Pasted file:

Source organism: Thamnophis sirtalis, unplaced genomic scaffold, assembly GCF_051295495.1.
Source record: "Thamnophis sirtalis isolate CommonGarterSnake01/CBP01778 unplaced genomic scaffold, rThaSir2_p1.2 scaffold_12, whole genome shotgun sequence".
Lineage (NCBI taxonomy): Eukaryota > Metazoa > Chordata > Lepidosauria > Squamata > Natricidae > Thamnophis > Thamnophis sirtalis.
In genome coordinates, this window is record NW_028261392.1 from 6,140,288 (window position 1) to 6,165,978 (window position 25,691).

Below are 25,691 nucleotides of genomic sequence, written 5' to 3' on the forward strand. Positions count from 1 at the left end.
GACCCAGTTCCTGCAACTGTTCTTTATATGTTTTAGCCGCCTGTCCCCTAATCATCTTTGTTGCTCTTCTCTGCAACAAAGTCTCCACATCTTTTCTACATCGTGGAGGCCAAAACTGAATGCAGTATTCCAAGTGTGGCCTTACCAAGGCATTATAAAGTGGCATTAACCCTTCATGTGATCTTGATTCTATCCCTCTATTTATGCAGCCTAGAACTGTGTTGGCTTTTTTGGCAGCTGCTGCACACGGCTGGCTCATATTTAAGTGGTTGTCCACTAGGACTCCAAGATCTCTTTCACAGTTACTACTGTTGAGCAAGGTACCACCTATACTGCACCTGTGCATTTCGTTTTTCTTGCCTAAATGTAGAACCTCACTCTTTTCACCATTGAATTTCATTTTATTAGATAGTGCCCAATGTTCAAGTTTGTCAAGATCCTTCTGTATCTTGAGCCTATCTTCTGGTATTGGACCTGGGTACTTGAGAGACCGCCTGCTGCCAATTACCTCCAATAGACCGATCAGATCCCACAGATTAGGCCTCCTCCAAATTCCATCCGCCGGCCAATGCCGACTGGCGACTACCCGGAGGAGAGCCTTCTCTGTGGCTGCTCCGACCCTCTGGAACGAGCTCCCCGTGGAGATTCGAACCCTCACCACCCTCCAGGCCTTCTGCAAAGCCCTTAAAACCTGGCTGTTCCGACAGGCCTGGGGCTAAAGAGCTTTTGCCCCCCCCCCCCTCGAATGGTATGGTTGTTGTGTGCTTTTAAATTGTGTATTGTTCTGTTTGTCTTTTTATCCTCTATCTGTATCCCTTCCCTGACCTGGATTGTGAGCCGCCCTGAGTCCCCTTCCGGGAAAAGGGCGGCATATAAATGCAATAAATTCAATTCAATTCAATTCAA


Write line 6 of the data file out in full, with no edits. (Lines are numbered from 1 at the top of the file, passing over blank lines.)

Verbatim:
GACCCAGTTCCTGCAACTGTTCTTTATATGTTTTAGCCGCCTGTCCCCTAATCATCTTTGTTGCTCTTCTCTGCAACAAAGTCTCCACATCTTTTCTACATCGTGGAGGCCAAAACTGAATGCAGTATTCCAAGTGTGGCCTTACCAAGGCATTATAAAGTGGCATTAACCCTTCATGTGATCTTGATTCTATCCCTCTATTTATGCAGCCTAGAACTGTGTTGGCTTTTTTGGCAGCTGCTGCACACGGCTGGCTCATATTTAAGTGGTTGTCCACTAGGACTCCAAGATCTCTTTCACAGTTACTACTGTTGAGCAAGGTACCACCTATACTGCACCTGTGCATTTCGTTTTTCTTGCCTAAATGTAGAACCTCACTCTTTTCACCATTGAATTTCATTTTATTAGATAGTGCCCAATGTTCAAGTTTGTCAAGATCCTTCTGTATCTTGAGCCTATCTTCTGGTATTGGACCTGGGTACTTGAGAGACCGCCTGCTGCCAATTACCTCCAATAGACCGATCAGATCCCACAGATTAGGCCTCCTCCAAATTCCATCCGCCGGCCAATGCCGACTGGCGACTACCCGGAGGAGAGCCTTCTCTGTGGCTGCTCCGACCCTCTGGAACGAGCTCCCCGTGGAGATTCGAACCCTCACCACCCTCCAGGCCTTCTGCAAAGCCCTTAAAACCTGGCTGTTCCGACAGGCCTGGGGCTAAAGAGCTTTTGCCCCCCCCCCCCTCGAATGGTATGGTTGTTGTGTGCTTTTAAATTGTGTATTGTTCTGTTTGTCTTTTTATCCTCTATCTGTATCCCTTCCCTGACCTGGATTGTGAGCCGCCCTGAGTCCCCTTCCGGGAAAAGGGCGGCATATAAATGCAATAAATTCAATTCAATTCAATTCAA